Galla Foods Private Ltd, a member of the Amara Raja Group, is a premier exporter of the finest tropical purees and concentrates.
Middle East Coal (MEC), a joint venture between Trimex Group (Prasad Koneru, Chairman and MD) and the UAE Government-owned RAK Minerals and Metals Investment, has initiated talks with these players to swap equity for coal. The company assures coal supply at $35-$40 a tonne for 15 years. Currently, coal prices are around $50-$55 a tonne.
MEC is developing a coal mine at East Kalimantan in Indonesia with proven reserves of two billion tonnes at an investment of $1 billion.
Mr Madhu Koneru, Executive Vice-Chairman, MEC, said production would begin with two million tonnes by the middle of next year and would be ramped up to 15 million tonnes by November 2011.
“We have floated a tender of $1 billion to develop a coal jetty and rail link of 130 km to transport the coal from the mine. With such huge investments, we thought of forward integration by joining hands with the promoters of large power projects,” he added.
The company wants to sell 70 per cent of its production to India and the balance to China.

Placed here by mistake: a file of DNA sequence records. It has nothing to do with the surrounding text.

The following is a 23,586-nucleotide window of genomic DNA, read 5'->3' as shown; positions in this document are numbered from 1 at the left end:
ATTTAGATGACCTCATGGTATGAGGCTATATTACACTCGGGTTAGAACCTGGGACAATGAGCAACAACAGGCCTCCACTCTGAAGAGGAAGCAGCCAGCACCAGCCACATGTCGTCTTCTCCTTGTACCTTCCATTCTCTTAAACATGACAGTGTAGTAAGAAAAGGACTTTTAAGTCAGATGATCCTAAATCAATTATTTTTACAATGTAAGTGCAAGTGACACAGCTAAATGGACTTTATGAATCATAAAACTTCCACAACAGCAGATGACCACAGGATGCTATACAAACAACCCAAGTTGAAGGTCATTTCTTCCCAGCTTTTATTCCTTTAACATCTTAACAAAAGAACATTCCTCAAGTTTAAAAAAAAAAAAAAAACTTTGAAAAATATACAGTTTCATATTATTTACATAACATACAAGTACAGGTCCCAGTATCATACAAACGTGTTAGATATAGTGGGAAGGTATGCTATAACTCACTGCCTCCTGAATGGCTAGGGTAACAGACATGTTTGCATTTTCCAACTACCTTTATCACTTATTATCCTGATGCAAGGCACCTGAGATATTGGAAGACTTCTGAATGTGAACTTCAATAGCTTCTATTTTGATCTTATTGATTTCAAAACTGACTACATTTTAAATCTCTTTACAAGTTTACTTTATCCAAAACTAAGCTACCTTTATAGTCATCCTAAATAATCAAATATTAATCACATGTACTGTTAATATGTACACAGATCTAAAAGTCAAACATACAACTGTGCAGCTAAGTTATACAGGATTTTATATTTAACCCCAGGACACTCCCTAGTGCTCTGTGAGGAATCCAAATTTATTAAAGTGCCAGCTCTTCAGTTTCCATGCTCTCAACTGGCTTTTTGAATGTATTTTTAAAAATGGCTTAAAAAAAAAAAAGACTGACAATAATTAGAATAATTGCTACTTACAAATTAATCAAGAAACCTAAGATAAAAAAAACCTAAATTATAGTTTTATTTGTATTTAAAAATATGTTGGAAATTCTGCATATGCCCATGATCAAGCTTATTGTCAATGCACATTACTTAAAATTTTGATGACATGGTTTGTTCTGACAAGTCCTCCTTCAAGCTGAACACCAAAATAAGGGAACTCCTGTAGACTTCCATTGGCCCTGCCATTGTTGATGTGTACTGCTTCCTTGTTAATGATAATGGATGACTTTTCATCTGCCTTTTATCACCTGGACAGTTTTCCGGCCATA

On an average, about 17 million tonnes of coal are needed for a generation capacity of 5,000 MW. Coal accounts for about 60-70 per cent of the power production cost in India for producers dependent on imports.
Though companies such as Reliance Power, Tata Power and Adani Power have their own mines in Indonesia, MEC is confident of convincing Indian companies as the price it is offering is quite attractive.
It has managed to offer a lower price compared to others as the rail link being developed will result in savings of about 50 per cent of transportation costs.
The company is targeting new power projects as existing companies use coal with calorific value of 6300 KCal while MEC will produce coal with calorific value of 5300 KCal. The stripping ratio of MEC mines is 1:1 (mud to coal), while for most mines it is 8:1, said Mr Koneru.